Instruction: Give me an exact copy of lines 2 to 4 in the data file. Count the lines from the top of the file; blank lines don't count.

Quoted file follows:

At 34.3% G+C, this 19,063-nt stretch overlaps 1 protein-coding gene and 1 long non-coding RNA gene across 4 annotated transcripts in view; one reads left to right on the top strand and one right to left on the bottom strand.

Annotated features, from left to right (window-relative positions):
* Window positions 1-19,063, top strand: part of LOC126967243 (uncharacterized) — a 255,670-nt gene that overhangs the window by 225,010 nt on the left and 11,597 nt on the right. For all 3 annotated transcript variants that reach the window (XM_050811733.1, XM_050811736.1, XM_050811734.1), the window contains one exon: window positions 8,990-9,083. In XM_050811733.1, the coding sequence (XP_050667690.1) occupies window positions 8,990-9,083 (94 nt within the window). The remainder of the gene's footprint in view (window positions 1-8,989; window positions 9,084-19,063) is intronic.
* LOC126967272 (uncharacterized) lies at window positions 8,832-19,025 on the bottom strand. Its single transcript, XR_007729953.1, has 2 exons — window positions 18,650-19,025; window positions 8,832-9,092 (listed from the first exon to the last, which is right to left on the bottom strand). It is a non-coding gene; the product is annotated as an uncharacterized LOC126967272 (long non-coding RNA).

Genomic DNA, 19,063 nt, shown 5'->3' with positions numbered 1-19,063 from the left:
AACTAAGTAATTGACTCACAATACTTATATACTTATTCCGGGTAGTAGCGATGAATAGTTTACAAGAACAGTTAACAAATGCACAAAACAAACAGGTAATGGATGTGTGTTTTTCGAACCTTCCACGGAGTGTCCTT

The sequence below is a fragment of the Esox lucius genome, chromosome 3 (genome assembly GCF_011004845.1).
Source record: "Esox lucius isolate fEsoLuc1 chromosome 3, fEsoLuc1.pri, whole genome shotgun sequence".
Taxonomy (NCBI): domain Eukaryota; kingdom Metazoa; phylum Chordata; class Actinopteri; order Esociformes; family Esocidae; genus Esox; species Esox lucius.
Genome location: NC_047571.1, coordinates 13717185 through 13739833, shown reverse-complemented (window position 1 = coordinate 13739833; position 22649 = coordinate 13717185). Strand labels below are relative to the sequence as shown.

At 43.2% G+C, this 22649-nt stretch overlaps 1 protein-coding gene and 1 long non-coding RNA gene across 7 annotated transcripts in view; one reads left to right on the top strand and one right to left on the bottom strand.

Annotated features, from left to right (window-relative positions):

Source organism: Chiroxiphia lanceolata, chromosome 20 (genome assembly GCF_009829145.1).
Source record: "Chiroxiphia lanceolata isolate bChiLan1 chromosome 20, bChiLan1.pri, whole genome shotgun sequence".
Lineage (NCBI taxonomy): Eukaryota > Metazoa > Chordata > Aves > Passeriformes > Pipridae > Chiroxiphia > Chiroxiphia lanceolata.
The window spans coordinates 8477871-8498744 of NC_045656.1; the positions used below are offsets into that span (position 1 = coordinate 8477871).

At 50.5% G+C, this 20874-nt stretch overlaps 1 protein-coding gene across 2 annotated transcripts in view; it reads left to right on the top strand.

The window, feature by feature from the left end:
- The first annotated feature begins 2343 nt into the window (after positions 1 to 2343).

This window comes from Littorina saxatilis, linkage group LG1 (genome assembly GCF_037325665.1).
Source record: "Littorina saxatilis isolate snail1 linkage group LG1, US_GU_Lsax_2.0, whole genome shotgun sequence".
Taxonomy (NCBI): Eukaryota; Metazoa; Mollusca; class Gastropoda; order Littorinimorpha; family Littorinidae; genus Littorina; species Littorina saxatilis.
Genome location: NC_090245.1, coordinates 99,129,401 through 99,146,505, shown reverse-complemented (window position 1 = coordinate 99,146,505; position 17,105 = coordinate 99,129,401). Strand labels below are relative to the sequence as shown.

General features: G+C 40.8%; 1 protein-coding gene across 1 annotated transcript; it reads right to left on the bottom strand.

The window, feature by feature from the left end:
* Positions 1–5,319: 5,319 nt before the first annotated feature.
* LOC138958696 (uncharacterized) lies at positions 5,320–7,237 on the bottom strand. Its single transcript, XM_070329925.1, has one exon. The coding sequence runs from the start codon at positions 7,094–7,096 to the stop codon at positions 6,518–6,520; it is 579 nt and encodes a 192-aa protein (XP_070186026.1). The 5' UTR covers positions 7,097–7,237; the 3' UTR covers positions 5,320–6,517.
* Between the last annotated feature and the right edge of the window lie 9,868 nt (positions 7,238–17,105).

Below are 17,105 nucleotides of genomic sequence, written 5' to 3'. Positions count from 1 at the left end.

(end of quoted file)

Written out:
Annotated features, from left to right (window-relative positions):
* Window positions 1-19,063, top strand: part of LOC126967243 (uncharacterized) — a 255,670-nt gene that overhangs the window by 225,010 nt on the left and 11,597 nt on the right. For all 3 annotated transcript variants that reach the window (XM_050811733.1, XM_050811736.1, XM_050811734.1), the window contains one exon: window positions 8,990-9,083. In XM_050811733.1, the coding sequence (XP_050667690.1) occupies window positions 8,990-9,083 (94 nt within the window). The remainder of the gene's footprint in view (window positions 1-8,989; window positions 9,084-19,063) is intronic.
* LOC126967272 (uncharacterized) lies at window positions 8,832-19,025 on the bottom strand. Its single transcript, XR_007729953.1, has 2 exons — window positions 18,650-19,025; window positions 8,832-9,092 (listed from the first exon to the last, which is right to left on the bottom strand). It is a non-coding gene; the product is annotated as an uncharacterized LOC126967272 (long non-coding RNA).